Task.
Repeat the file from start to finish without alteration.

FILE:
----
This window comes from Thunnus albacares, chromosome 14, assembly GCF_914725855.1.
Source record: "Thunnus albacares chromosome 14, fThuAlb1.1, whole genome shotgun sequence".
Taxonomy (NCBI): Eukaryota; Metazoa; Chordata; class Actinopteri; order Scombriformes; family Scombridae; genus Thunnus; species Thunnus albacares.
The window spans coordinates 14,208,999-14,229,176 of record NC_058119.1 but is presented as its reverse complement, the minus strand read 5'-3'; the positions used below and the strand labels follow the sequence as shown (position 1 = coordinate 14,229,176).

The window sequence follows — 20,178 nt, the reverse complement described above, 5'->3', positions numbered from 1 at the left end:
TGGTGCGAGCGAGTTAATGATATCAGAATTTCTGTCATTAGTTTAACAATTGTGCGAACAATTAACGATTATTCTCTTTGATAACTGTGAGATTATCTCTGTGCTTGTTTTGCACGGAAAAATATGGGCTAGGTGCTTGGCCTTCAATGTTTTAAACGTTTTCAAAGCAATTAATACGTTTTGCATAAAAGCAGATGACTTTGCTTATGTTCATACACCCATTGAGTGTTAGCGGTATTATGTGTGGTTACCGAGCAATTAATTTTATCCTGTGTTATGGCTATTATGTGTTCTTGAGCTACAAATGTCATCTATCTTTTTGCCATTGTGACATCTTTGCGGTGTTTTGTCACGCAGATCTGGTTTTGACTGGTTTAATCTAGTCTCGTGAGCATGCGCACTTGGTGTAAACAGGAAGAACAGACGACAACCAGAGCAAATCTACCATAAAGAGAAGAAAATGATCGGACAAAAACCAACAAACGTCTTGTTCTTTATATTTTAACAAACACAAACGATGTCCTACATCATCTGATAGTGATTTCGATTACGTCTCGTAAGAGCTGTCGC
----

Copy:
This window comes from Thunnus albacares, chromosome 14, assembly GCF_914725855.1.
Source record: "Thunnus albacares chromosome 14, fThuAlb1.1, whole genome shotgun sequence".
Taxonomy (NCBI): Eukaryota; Metazoa; Chordata; class Actinopteri; order Scombriformes; family Scombridae; genus Thunnus; species Thunnus albacares.
The window spans coordinates 14,208,999-14,229,176 of record NC_058119.1 but is presented as its reverse complement, the minus strand read 5'-3'; the positions used below and the strand labels follow the sequence as shown (position 1 = coordinate 14,229,176).

The window sequence follows — 20,178 nt, the reverse complement described above, 5'->3', positions numbered from 1 at the left end:
TGGTGCGAGCGAGTTAATGATATCAGAATTTCTGTCATTAGTTTAACAATTGTGCGAACAATTAACGATTATTCTCTTTGATAACTGTGAGATTATCTCTGTGCTTGTTTTGCACGGAAAAATATGGGCTAGGTGCTTGGCCTTCAATGTTTTAAACGTTTTCAAAGCAATTAATACGTTTTGCATAAAAGCAGATGACTTTGCTTATGTTCATACACCCATTGAGTGTTAGCGGTATTATGTGTGGTTACCGAGCAATTAATTTTATCCTGTGTTATGGCTATTATGTGTTCTTGAGCTACAAATGTCATCTATCTTTTTGCCATTGTGACATCTTTGCGGTGTTTTGTCACGCAGATCTGGTTTTGACTGGTTTAATCTAGTCTCGTGAGCATGCGCACTTGGTGTAAACAGGAAGAACAGACGACAACCAGAGCAAATCTACCATAAAGAGAAGAAAATGATCGGACAAAAACCAACAAACGTCTTGTTCTTTATATTTTAACAAACACAAACGATGTCCTACATCATCTGATAGTGATTTCGATTACGTCTCGTAAGAGCTGTCGC